Paid Priority: Devil or Angel?

iStock_000032459330_LargeNow that the dust has settled around the FCC’s latest round of Internet regulations – or “Internet access regulations” if you prefer – people are struggling to digest the likely consequences of the rules. There are a lot of details in the 400-page order, but the most important is the pre-emptive ban on something called “paid prioritization”. The backlash against this obscure practice – which was proposed by the FCC itself in the May 2014 Notice of Proposed Rulemaking – was instrumental in justifying the FCC’s use of Title II in the final rules.

Paid prioritization is actually a slippery notion. In the popular telling, it means a pay-to-play “fast lane” that allows some content to move through an ISP’s network ahead of other content. That sounds like a bad thing because it would create a two-tier system of content delivery, where the rich can pay for expressways and the poor are relegated to dirt roads. Such a system might very well shield successful companies like Google and Netflix from competition, all other things being equal.

The FCC cited the opinion of Chris Riley, a policy analyst currently working for Mozilla (he formerly worked for Free Press) to the effect that priority is a zero-sum game: “Paid prioritization has a distinct degrading effect on other access service traffic, an effect that creates complex incentives for network operators… Prioritization is inherently a zero-sum practice, and inherently creates fast and slow lanes and prevents a level playing field.”

That seems to make sense: if the post office delivers my mail before it delivers yours because I paid extra, that means your mail is delayed and you suffer. Or does it?

The judgment that such a practice is always bad and discriminatory assumes that every application has the same needs and wants. The postal analogy only makes sense if you and I are both hovering over our mailboxes with bated breath waiting for a life-saving medication, and that’s not the typical case. What if I’m waiting for medication and you’re on vacation?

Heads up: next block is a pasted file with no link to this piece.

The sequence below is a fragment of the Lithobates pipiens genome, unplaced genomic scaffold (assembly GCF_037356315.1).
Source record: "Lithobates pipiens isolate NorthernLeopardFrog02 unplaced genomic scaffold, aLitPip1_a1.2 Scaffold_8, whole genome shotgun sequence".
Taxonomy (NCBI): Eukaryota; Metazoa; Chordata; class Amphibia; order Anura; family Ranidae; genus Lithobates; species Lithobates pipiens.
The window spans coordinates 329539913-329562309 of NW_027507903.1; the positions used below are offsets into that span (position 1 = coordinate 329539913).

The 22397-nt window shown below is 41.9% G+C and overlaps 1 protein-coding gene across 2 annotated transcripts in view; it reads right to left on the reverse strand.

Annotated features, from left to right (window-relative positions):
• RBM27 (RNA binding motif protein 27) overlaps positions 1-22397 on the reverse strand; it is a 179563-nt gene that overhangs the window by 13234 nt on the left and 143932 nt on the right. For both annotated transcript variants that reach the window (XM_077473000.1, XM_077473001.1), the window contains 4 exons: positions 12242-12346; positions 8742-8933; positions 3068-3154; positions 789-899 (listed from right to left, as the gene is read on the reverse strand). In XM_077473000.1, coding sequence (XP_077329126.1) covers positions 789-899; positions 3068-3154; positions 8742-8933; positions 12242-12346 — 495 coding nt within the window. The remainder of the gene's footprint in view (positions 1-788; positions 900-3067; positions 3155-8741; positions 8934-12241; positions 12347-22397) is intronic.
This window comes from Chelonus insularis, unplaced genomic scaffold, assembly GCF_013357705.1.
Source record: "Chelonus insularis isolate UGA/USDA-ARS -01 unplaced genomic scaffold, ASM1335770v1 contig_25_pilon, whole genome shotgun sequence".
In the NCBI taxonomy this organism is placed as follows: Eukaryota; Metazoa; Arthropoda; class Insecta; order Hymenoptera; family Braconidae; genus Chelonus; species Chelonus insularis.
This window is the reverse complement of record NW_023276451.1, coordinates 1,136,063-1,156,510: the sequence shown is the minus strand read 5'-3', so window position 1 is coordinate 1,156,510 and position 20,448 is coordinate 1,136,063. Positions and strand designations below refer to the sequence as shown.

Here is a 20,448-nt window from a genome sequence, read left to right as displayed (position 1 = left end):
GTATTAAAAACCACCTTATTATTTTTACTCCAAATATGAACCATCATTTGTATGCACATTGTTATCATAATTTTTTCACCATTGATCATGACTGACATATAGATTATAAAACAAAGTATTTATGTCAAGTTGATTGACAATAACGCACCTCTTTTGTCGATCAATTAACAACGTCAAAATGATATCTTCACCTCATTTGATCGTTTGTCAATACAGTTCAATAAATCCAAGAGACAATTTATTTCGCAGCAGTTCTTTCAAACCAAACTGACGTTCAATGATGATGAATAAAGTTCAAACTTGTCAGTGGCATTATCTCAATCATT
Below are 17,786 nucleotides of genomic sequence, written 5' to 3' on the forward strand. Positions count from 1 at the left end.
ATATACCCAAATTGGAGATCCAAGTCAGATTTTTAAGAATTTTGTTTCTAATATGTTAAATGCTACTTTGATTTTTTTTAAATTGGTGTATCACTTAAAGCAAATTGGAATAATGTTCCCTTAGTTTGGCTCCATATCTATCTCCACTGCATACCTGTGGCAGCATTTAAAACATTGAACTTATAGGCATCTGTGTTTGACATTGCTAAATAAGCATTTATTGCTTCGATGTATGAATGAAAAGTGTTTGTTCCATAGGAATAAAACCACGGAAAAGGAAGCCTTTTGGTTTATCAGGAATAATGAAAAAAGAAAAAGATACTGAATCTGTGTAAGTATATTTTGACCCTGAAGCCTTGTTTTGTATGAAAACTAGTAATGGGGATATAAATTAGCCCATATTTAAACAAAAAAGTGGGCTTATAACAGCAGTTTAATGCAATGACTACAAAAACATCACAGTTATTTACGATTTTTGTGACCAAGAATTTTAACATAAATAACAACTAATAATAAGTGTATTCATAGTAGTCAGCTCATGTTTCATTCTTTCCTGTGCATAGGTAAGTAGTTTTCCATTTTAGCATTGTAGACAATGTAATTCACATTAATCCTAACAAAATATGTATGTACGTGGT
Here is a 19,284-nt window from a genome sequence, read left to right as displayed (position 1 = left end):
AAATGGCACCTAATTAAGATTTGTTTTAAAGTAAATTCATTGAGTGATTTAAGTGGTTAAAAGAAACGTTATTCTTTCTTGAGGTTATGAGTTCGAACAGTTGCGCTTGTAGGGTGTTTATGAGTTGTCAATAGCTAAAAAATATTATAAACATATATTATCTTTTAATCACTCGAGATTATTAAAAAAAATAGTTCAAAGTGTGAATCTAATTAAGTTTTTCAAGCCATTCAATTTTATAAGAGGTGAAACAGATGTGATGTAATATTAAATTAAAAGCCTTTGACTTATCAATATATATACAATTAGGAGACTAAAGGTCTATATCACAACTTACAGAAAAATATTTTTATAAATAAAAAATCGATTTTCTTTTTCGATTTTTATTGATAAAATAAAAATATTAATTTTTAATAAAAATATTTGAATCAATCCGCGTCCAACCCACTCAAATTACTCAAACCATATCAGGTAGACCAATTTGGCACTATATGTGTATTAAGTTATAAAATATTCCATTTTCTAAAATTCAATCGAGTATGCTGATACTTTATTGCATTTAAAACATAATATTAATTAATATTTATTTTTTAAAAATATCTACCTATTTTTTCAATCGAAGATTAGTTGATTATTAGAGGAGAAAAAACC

In this case, we have entirely different needs, obviously. You don’t care when the mail is delivered as long as it’s there when you come back home but I care a lot. This is the situation that arises on the Internet when one person in a home is on a phone call with Vonage and three others are streaming Netflix programs.

Vonage and Netflix both communicate over the Internet in terms of packets, units of information, but they don’t do the same thing with packets when they arrive. Vonage converts packets to sound as soon as it gets them and plays that sound to the ear in a few thousandths of a second. Netflix, on the other hand, saves incoming packets in a buffer and plays them to your screen an average of five seconds later.

In effect, Vonage is hovering over the mailbox and Netflix is on vacation. So Riley’s claim about “distinct degrading effects“ is simply untrue. Because applications are different, moving one packet from Vonage ahead of a hundred Netflix packets does not degrade the Netflix viewing experience AT ALL. Vonage has a slight measurable effect on Netflix because of the volume of data it delivers, but prioritizing that data adds no additional problems for Netflix.

The FCC believed that Riley’s analysis was correct and enacted a pre-emptive ban on prioritization on the basis of that belief. Because this is a clear analytical error, the question of how, when, and why it will be corrected is interesting.

These questions are worthy of analysis.